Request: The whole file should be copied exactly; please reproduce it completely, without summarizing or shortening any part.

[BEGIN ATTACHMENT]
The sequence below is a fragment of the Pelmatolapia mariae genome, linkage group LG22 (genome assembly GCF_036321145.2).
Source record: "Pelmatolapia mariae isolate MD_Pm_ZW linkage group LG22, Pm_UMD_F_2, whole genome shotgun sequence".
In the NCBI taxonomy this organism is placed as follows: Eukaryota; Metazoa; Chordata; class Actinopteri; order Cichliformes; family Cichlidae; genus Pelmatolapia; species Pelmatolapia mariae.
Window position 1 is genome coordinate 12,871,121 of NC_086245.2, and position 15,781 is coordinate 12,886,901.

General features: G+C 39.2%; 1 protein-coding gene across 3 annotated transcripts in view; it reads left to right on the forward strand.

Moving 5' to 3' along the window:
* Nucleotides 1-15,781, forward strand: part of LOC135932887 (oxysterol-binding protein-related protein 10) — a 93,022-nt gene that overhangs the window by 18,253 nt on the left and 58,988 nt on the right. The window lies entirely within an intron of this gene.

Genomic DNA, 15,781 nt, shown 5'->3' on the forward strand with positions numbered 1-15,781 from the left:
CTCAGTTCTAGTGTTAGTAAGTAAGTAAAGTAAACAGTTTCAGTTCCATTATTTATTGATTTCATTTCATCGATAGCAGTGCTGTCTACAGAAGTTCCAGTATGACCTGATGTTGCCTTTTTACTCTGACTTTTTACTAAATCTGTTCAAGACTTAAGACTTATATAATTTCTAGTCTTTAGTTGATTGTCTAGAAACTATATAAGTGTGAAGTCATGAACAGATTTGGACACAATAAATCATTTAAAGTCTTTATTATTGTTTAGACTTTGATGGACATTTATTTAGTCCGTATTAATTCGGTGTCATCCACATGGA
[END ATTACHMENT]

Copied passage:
The sequence below is a fragment of the Pelmatolapia mariae genome, linkage group LG22 (genome assembly GCF_036321145.2).
Source record: "Pelmatolapia mariae isolate MD_Pm_ZW linkage group LG22, Pm_UMD_F_2, whole genome shotgun sequence".
In the NCBI taxonomy this organism is placed as follows: Eukaryota; Metazoa; Chordata; class Actinopteri; order Cichliformes; family Cichlidae; genus Pelmatolapia; species Pelmatolapia mariae.
Window position 1 is genome coordinate 12,871,121 of NC_086245.2, and position 15,781 is coordinate 12,886,901.

General features: G+C 39.2%; 1 protein-coding gene across 3 annotated transcripts in view; it reads left to right on the forward strand.

Moving 5' to 3' along the window:
* Nucleotides 1-15,781, forward strand: part of LOC135932887 (oxysterol-binding protein-related protein 10) — a 93,022-nt gene that overhangs the window by 18,253 nt on the left and 58,988 nt on the right. The window lies entirely within an intron of this gene.

Genomic DNA, 15,781 nt, shown 5'->3' on the forward strand with positions numbered 1-15,781 from the left:
CTCAGTTCTAGTGTTAGTAAGTAAGTAAAGTAAACAGTTTCAGTTCCATTATTTATTGATTTCATTTCATCGATAGCAGTGCTGTCTACAGAAGTTCCAGTATGACCTGATGTTGCCTTTTTACTCTGACTTTTTACTAAATCTGTTCAAGACTTAAGACTTATATAATTTCTAGTCTTTAGTTGATTGTCTAGAAACTATATAAGTGTGAAGTCATGAACAGATTTGGACACAATAAATCATTTAAAGTCTTTATTATTGTTTAGACTTTGATGGACATTTATTTAGTCCGTATTAATTCGGTGTCATCCACATGGA